P.S. - in very simple cases you can get an idea of a collapse pattern (like, soft-story pattern collapse of a building) but if you are looking to draw conclusions of the WTC pattern of collapse from the post-processing data of a FEA model, yeah, no chance.
But from the earlier discussion about plane impacts it appears that sandbox game rendering software like that found in Besiege is not suitable for correctly modeling plane-building impacts, so what makes it different that would allow such game rendering software to able to give a realistic idea of a building collapse pattern?


- Deformation. All of the blocks are 'solid'. They do not bend, deform or snap. This means there is no compressive or tensile damage being simulated.
Rigid body physics might be able to simulate the collapse progression in the beginning, but because there is no deformation of blocks in the building simulation, I would think there would still be some elements missing that are important for accurately simulating the entire duration of the collapse, such as build-up of the compressed floors (which would be less effective in forcing out exterior columns as the floors fell since a lot of the blocks would get compacted rather than bouncing off and away from the other blocks) and bending of the exterior columns and sagging of the floor trusses, which would better model peeling away of the exterior columns, especially in the region where the zone of collapsed floors reached the highest intact floor.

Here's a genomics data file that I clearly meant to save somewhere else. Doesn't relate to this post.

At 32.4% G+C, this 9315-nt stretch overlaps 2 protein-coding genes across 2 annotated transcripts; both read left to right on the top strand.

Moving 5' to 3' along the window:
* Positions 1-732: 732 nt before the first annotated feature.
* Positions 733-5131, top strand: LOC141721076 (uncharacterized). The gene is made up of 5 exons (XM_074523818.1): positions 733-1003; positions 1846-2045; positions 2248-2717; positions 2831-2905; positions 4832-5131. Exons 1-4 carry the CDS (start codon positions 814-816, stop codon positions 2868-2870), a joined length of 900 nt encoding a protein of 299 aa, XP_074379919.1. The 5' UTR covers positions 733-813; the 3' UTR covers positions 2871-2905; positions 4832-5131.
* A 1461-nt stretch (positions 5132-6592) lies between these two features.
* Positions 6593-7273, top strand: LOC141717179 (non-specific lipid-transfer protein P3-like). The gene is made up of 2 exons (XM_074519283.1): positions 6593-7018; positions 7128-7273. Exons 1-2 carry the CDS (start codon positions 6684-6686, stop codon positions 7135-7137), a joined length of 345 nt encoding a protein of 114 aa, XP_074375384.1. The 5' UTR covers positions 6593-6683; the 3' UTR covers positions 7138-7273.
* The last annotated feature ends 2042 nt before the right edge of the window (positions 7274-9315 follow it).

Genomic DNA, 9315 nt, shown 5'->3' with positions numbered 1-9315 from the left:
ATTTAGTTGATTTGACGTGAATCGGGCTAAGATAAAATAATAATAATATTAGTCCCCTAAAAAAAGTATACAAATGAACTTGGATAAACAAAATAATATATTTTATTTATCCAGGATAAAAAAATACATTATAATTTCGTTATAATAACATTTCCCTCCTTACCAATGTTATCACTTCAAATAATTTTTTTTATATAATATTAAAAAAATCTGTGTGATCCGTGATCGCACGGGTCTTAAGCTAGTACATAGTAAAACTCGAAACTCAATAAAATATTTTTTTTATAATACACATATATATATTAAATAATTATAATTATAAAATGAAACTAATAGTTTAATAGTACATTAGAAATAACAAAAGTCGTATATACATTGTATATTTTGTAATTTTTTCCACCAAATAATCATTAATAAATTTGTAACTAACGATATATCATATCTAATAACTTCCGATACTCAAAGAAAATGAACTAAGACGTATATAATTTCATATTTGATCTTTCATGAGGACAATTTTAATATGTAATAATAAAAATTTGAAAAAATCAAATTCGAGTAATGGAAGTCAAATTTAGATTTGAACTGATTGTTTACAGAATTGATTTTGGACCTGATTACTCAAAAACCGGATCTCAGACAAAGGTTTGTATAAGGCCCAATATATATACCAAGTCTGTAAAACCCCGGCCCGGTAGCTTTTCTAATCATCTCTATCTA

Also there is a delayed collapse of the lower portion of the tower in your simulation (0:10 to 0:16), after which the lowest portion of the exterior columns completely give way and the lower exterior portion of the tower finally falls. This doesn't seem to be accurate given how the lowest portion of the exterior columns at the ground lobby level remained intact in significant portions on various sides of the towers (north and east for the north tower, west and south for the south tower) after the towers had finished collapsing.
- Connections. There are no connections between blocks, meaning the structure is held up only by gravity so has no strength other than the weight of blocks and friction.
Not including this aspect might prevent an accurate simulation of the general manner and timing of collapse of the interior columns, as the trusses had connections to the exterior and interior columns and the free-standing interior columns that were left momentarily standing had a lot less support once the exterior columns and floor trusses were no longer attached to them, which occurred at different times for different heights of the temporarily free-standing interior columns.

One thing that would be interesting in examining the collapse progression is to create a simulation of the tower collapse with the basement levels underneath the towers included, such as in these simulations:
Description: Simulation of both WTC tower collapses onto the rest of modeled WTC complex in Detonate
Source: https://www.youtube.com/watch?v=8UWrswoyDNU
Description: Simulation of south tower collapse down onto the rest of modeled WTC complex in Detonate
Source: https://www.youtube.com/watch?v=9aGY8lI7YN4

So far there have been very few simulations with the added basement levels beneath the towers.
 
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dylbie

New Member
I agree with pretty much everything above.

As I said Besiege is fairly simple software although it is useful.